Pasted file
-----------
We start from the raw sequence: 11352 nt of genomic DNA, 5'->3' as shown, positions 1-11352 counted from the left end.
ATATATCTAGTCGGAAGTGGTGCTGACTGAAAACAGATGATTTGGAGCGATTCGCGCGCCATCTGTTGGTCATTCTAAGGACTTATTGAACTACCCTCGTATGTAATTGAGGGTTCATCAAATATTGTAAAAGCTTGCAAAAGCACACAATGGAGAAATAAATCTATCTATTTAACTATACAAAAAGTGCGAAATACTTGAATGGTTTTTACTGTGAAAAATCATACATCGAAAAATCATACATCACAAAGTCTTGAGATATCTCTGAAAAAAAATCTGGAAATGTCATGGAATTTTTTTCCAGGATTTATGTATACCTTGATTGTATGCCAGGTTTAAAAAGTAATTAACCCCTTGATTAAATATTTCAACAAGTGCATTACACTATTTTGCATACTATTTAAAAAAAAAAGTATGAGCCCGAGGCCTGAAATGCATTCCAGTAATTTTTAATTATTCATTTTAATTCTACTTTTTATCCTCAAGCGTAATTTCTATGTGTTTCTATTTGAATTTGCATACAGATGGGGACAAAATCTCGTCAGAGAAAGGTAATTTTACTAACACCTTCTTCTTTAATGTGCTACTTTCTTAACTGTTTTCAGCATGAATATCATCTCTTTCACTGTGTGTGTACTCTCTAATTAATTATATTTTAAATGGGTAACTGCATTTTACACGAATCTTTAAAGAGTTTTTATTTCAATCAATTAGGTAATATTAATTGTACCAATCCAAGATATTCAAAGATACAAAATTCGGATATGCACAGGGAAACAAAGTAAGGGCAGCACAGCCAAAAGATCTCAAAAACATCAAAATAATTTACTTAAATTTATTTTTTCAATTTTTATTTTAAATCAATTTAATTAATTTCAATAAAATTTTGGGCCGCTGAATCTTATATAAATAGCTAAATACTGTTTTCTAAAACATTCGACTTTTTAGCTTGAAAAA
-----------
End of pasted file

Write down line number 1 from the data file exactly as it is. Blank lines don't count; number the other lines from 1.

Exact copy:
We start from the raw sequence: 11352 nt of genomic DNA, 5'->3' as shown, positions 1-11352 counted from the left end.